Blasphemy is an offence under sharia (Islamic law). Sharia law operates in most northern states, including Kano State of Nigeria.
Blasphemy is also an offence under Nigeria’s criminal law in states that put it on their statute books. This is true for states in both the north and the south.
This is the legal opinion expressed Abdulrazzaq A. Alaro, a professor of Islamic Law at the University of Ilorin, as published in an interview with The Conversation Africa’s Wale Fatade.
The defendant in a recent case in Kano was convicted of “inciting disturbance and insulting” and “exciting contempt of religious creed” under sections 114 and 210 of the Penal Code Laws of Kano State of Nigeria. He was alleged to have posted something considered a blasphemy and to be insulting to God, Prophet Muhammad and Islam in general.
At first glance this charge does not appear to be one of blasphemy, but rather of an offence against religion. However, a close reading of Kano’s Penal Code shows that the charge equals that of blasphemy, an offence under both the state’s Penal code and its system of Sharia Law. The two are implemented side by side.
It’s important to note that the outcome would have been the same in a Lagos High Court because the Criminal Law of Lagos State also criminalizes blasphemous utterances. They are criminalized under Section 124, which forbids insults to religion.
There have been a number of trials of similar offenses under the penal code and sharia code in the northern parts of the country.
In 2020, Omar Farouq was sentenced to 10 years’ imprisonment on a charge popularly described as blasphemy. A singer, Yahaya Sherif Aminu, was sentenced to death by hanging in 2020 for the same offence by a sharia court in Kano.
However, the High Court overturned the two convictions. Farouq was acquitted for being a minor. Sherif’s case was sent back for retrial.
There are no records of either of these two cases having been sent on appeal to a higher court.
It’s worth noting that the Supreme Court of Nigeria has also recognized blasphemy as a sharia offence. The court affirmed the conviction of the defendants for taking laws into their own hands by extra-judicially killing a suspect of blasphemy.
It went on to describe blasphemy as “a serious crime which is punishable by death” under sharia, noting however that it “has to be established through evidence before a court of law” and that “the killing is controlled and sanctioned by the authorities.”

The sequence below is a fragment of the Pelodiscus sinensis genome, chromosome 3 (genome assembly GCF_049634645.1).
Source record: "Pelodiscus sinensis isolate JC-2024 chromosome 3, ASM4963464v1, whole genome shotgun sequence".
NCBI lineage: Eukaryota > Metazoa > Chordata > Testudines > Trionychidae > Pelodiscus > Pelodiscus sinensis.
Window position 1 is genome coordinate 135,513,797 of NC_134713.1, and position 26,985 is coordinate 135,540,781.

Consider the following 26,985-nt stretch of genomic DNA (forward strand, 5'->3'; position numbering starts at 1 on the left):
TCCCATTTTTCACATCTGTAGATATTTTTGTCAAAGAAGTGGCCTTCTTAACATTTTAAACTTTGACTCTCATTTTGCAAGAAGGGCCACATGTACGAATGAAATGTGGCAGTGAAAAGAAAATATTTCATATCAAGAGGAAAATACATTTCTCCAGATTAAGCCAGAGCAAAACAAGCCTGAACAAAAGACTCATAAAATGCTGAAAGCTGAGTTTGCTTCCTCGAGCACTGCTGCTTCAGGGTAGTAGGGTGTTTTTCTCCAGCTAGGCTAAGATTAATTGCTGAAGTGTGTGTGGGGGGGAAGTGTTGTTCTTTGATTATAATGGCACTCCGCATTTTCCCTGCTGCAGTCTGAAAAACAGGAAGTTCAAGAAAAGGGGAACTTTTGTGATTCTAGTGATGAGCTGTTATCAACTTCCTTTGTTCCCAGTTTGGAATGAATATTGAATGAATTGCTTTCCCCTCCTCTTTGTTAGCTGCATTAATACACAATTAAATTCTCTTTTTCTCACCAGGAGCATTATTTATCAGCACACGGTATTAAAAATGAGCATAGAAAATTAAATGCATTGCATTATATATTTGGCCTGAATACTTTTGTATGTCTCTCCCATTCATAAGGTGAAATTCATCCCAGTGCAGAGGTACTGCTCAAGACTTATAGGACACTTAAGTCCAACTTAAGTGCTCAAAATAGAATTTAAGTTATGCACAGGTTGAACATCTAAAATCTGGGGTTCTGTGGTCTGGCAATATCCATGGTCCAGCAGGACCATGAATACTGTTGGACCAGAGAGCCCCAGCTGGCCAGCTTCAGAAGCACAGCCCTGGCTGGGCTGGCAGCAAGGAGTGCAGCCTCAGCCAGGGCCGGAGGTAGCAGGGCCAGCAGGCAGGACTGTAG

Nigeria operates penal as well as criminal codes. Both are substantive laws on crimes and punishments in Nigeria. The penal code applies in the north, where there is a Muslim majority, and the criminal code in the southern part of the country, where there is a Christian majority.
The laws use different names for offenses. For example, the offence of murder in the criminal code is referred to as culpable homicide – punishable with death – in the penal code. Manslaughter in the criminal code is called culpable homicide – not punishable with death – in the penal code.
Some acts are offenses under the penal code but not under the criminal code. Examples include adultery and drinking alcohol.
As for the sharia law, it is applicable in some states in Nigeria, particularly in the predominantly Muslim north, in personal matters, such as marriage, divorce, inheritance and succession. Since 1999, some states have also made laws to apply sharia law in criminal matters. Kano State is one of them.
Each Nigerian state has a distinct legal system. This is because each state is constitutionally mandated to have a State House of Assembly to make laws for it on matters that don’t fall under the exclusive legislative list which stipulates what falls under the country’s federal jurisdiction.
The Supreme Court is Nigeria’s apex court. Its word is final in all cases – including blasphemy.
All Nigerian laws make it clear that under no circumstance must people take laws into their hands through extra-judicial killings. This is also the stand of sharia, as it provides for suspects of any crime to be tried and sentenced, if found guilty, only by courts of competent jurisdiction and not through “jungle justice.”
Section 10 of Nigeria’s 1999 constitution (as amended) prohibits the adoption of any religion as a state religion.
However, the same constitution also states in its preamble that: the people of Nigeria have resolved to live as one indivisible and indissoluble sovereign nation under God.
The combined reading of these two constitutional provisions therefore supports designating Nigeria as a multi-religious state rather than a secular state.
Secular states are those that are not connected in any way with religion. Based on its constitution, Nigeria is not one of them.